Dan Malouff is a transportation planner for Arlington and professor of geography at George Washington University, but blogs to express personal views. He has a degree in urban planning from the University of Colorado, and lives in NE DC. He runs BeyondDC and contributes to the Washington Post


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Which town do the owners favor? Why wouldn't that be the deciding factor?

by Jim Titus on Aug 6, 2012 2:58 pm • linkreport

This is why my long-term plan includes annexing the entire county. And then the state. And then... THE WORLD.

by Bossi on Aug 6, 2012 3:06 pm • linkreport

Interesting. I've always thought that Rockville and Gaithersburg should have nice clean boundaries along Randolph/Montrose Road and Shady Grove Road, but I see that they've both anticipated this.

by Frank IBC on Aug 6, 2012 3:20 pm • linkreport

As long as Rockville an Gaithersburg do not have tanks shooting at each other, it's not a war. Calling this bureaucratic kerfuffle a war is a bigger cliche than complaining about misleading political ads.

There should at least be a tug of war as between The Maritime Republic of Eastport and Annapolis.

by Jasper on Aug 6, 2012 4:10 pm • linkreport

Go G-burg!

by Gaithersburger on Aug 6, 2012 5:46 pm • linkreport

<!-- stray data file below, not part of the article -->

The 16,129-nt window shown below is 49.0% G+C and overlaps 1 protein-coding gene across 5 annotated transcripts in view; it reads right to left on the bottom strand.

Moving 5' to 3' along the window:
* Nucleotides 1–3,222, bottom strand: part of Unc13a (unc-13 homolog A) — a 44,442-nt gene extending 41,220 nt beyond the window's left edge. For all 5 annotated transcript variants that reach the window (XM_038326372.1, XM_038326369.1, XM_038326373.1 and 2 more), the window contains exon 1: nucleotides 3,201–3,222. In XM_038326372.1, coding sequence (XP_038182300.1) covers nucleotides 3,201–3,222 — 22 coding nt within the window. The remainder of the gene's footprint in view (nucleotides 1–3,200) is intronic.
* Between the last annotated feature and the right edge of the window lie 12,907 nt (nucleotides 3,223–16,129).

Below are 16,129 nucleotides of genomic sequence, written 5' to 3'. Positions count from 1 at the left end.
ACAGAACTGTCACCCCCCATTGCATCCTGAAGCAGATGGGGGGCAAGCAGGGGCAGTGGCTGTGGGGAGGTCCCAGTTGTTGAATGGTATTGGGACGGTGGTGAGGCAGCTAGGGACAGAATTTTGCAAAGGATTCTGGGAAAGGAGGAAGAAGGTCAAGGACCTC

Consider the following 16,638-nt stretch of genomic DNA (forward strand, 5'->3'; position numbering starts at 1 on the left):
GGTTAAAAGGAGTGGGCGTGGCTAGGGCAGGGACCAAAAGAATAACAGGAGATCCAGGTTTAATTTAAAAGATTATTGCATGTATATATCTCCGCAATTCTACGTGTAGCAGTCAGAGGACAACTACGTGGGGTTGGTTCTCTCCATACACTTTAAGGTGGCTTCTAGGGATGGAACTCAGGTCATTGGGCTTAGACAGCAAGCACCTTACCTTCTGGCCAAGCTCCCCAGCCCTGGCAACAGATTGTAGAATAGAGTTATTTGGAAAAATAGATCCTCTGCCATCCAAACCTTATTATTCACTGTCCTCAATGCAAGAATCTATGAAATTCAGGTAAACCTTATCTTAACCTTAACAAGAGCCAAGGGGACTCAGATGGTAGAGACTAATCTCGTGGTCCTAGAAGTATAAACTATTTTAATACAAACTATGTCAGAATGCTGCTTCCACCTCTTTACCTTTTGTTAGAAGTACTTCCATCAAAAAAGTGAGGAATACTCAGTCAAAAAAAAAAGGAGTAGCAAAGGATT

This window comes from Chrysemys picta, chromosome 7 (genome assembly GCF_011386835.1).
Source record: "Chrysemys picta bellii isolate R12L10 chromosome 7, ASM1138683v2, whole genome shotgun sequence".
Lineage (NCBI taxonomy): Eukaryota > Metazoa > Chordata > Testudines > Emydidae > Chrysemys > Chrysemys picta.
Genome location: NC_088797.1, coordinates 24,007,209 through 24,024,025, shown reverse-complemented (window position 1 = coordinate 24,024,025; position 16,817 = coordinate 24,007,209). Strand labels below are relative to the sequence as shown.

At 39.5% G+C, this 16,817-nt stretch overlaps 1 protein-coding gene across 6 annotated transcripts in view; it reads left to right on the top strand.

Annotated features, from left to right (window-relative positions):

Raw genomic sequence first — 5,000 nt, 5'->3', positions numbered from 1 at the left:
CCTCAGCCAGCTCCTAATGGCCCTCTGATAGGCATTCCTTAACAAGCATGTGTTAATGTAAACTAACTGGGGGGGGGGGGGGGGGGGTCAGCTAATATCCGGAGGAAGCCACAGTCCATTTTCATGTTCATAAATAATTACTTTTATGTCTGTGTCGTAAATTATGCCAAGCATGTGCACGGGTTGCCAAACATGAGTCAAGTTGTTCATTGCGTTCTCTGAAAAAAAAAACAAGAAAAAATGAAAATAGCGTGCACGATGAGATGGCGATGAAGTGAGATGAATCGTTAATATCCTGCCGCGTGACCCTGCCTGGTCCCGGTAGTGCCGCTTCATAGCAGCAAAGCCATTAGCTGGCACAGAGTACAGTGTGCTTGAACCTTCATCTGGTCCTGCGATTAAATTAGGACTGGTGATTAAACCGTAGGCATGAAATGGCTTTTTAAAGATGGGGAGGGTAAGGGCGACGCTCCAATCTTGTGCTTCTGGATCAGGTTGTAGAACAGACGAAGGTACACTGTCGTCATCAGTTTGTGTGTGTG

Jim T.: Sears approached Gaithersburg requesting the annexation, so I think that answers your question.

by Bob on Aug 6, 2012 6:31 pm • linkreport

Whats with the giant empty spot in the middle of Gaithersburg how in the heck did that happen ?

by kk on Aug 6, 2012 9:36 pm • linkreport


That isn't "empty". That's NIST, it belongs to the Federal Government. There really wouldn't be much point in annexing it into the City.

by Bob on Aug 6, 2012 9:54 pm • linkreport

And actually, I should point out that NIST only occupies the portion (of the central pink zone in the map above) South/West of I-270. The small triangle North and East of I-270 is residential, mostly apartment complexes. While that could be annexed, it just has never happened. There's no particular incentive for the City or property owner to pursue that at this time, although I don't think the County would mind if the City took it off their hands. Perhaps if the owners decide to redevelop some day in the future...

by Bob on Aug 6, 2012 10:03 pm • linkreport

Mr. Malouff, thanks for your comment on Gaithersburg Patch in response to Councilman Moore of Rockville. While I dont agree with the conflict this will cause between Gaithersburg and Rockville, it was a very informative piece. I just wish you included a direct link to your article. Again thanks.

by Tom on Aug 7, 2012 10:51 am • linkreport

cf. Hyattsville, which has been pretty aggressive with annexation. 2. the disadvantage of annexation for residents is much higher property taxes compared to being in unincorporated sections of the county (in either PG or Montgomery).

you make the point about planning. My line about this is a riff on Pasteur's "chance favors the prepared mind." Mine is "chance favors the prepared city."

But it's not really chance as much as it is as happenstance and circumstances providing opportunities that without plans are very difficult to take advantage of.

by Richard Layman on Aug 7, 2012 2:52 pm • linkreport